Oslo and Munich are 2 cities I have visited many times, as I have family ties to both. When revisiting it’s always interesting to see what’s new in terms of architecture and design. My last trips to both, were very rewarding in this respect, each having recently built stunning but very different cultural landmarks; the Brandhorst Museum in Munich, by architects Sauerbruch Hutton, is decked out in their trademark candy stripes, while the new opera house in Oslo, by Snøhetta is coated in blindingly white marble.

The Brandhorst in Munich is the latest addition to that city’s museum quarter, and stands out from its sombre neighbours. It is almost entirely clad with coloured ceramic bars, giving the building its vibrant stripy appearance. However the bright colours seem to have attracted the unexpected attention of souvenir hunters, with many of the lower bars having been pinched.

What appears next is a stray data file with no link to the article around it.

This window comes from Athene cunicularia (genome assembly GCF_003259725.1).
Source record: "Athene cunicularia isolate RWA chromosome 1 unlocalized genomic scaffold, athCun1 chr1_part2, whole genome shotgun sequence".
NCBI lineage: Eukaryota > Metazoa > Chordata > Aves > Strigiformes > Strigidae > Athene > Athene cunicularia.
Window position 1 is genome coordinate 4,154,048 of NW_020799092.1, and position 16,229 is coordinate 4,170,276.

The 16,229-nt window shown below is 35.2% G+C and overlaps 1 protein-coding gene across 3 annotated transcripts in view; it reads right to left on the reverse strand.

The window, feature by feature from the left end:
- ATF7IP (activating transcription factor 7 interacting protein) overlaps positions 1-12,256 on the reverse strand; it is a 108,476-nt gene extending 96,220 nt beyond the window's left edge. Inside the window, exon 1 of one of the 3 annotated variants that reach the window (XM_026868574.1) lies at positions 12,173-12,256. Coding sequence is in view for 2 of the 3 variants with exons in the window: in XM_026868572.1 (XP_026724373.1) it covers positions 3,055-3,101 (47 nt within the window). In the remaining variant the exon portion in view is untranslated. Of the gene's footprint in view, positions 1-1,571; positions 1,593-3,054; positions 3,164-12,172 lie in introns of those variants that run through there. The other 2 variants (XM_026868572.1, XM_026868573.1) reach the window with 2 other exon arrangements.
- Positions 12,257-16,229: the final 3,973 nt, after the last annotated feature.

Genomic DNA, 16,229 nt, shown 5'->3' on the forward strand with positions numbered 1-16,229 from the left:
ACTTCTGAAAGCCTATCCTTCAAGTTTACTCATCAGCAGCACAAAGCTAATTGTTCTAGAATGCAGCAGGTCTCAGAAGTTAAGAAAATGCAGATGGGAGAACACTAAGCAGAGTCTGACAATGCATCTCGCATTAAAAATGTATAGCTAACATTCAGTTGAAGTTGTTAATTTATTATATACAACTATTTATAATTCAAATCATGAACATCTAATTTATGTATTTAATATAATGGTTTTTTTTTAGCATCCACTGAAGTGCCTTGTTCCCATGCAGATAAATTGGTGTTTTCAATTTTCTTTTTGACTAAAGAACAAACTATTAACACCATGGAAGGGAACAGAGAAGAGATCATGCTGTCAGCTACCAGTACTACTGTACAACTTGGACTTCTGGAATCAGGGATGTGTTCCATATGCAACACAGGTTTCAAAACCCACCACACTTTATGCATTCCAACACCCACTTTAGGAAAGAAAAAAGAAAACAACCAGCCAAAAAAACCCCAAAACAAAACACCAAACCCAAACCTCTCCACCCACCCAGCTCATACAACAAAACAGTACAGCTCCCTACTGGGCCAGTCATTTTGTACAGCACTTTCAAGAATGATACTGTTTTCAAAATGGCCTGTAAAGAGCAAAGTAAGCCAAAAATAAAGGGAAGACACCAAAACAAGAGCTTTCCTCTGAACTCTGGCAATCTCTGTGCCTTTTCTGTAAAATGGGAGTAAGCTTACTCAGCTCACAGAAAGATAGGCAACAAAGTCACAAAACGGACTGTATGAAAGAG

Inevitably, and perhaps wisely the interior is much more conventional, consisting of interlinked white galleries of varying size and shape.

Oslo, like many other port cities, has only recently begun to appreciate its waterside setting, and like Sydney, has built an iconic opera house, that will no doubt come to symbolise the city. It is not just a building, but a wonderful public space for the whole city, and it emerges from the fjord like some giant cubist amphibian. It’s delightful to witness how popular the space has become, with tourists and locals alike. Brides and grooms even come to have their photos taken, as if on a giant slab of icing sugar.